In the 2011/12 season, Vardy was unstoppable, scoring 31 goals as Fleetwood Town won the National League title and achieved promotion to the Football League for the very first time. Leicester City came calling for the striker, signing him for a fee of £1 million, and whilst Vardy struggled in his first season at the Foxes, the rest is history. 180 goals for the midlands outfit, coupled with a Premier League title, the FA Cup and Community Shield will ensure the 37-year-old will go down in Leicester folk law.
Ian Wright [Greenwich Borough to Arsenal]
Much like Bowen, Ian Wright’s time in non-league only lasted a couple of matches before he was snatched up by a much bigger team. His spell at Greenwich Borough was short lived after a Crystal Palace scout was tipped-off by Dulwich Hamlet manager Billy Smith, with Wright arriving at Selhurst Park after a successful trial. 117 goals in 253 appearances, including a dramatic ‘super-sub’ appearance in the 1990 FA Cup final as his goal against Manchester United forced extra-time, before Palace lost the replay.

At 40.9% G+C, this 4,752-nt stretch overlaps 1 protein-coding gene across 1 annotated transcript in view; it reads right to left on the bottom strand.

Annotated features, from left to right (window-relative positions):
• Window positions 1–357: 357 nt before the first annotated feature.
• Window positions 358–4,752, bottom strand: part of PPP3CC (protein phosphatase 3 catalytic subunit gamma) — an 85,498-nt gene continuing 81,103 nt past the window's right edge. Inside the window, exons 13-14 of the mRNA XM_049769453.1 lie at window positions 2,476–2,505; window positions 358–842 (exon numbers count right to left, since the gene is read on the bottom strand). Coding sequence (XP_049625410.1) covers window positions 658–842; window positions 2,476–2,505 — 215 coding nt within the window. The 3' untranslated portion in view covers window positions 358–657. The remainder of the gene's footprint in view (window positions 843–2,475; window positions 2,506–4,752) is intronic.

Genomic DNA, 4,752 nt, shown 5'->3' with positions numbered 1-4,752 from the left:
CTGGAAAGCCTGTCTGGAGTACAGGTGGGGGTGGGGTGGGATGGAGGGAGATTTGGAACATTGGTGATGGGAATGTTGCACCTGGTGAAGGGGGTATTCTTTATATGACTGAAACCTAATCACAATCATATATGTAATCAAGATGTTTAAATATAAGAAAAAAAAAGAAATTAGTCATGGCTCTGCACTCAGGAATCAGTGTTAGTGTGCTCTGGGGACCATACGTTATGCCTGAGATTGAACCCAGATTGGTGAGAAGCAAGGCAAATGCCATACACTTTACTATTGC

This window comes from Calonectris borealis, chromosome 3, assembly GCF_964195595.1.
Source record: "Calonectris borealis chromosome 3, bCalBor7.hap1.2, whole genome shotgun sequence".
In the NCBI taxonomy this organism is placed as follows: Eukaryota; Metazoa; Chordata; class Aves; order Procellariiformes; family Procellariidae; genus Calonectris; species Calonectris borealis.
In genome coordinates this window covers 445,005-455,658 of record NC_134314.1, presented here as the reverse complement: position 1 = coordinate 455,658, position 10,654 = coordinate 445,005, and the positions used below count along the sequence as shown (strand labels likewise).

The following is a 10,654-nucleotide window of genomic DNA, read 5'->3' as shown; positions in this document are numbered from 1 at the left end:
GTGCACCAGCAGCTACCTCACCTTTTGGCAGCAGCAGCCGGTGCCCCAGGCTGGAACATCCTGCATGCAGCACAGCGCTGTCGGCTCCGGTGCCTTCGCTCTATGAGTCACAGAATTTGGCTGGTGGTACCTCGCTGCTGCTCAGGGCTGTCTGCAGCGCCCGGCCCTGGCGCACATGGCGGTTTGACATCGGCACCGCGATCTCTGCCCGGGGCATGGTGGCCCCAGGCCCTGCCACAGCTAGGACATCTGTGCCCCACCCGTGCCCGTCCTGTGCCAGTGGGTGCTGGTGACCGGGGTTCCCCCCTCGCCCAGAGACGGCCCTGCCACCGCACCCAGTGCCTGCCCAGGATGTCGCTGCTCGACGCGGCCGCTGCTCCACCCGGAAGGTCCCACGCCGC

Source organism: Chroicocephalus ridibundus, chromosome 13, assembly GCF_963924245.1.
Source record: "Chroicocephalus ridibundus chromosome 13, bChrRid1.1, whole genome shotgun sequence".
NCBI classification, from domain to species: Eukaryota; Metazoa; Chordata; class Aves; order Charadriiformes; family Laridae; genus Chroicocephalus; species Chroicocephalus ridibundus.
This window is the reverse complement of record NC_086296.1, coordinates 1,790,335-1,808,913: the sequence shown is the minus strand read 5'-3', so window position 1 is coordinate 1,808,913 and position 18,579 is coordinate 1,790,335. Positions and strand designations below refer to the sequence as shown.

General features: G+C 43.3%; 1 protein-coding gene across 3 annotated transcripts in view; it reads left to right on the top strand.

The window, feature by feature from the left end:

Wright joined Arsenal in September 1991 for a then club record fee, which began another goal-laden spell where the forward would be the Gunners’ top scorer for six consecutive seasons. By the time Wright left Arsenal, he had become the clubs all time top goalscorer with 185 goals, a feat only beaten by Thierry Henry. Spells at West Ham, Nottingham Forest, Celtic and Burnley followed before retiring in 2000.
Chris Smalling [Maidstone United to Manchester United]
Chris Smalling will be remembered for his spells at Manchester United and Roma, but his time in non-league helped propel him into stardom. The defender started his career at Maidstone United, where he played twelve times before signing for Fulham in June 2008 having initially signed for Middlesbrough before leaving, citing homesickness.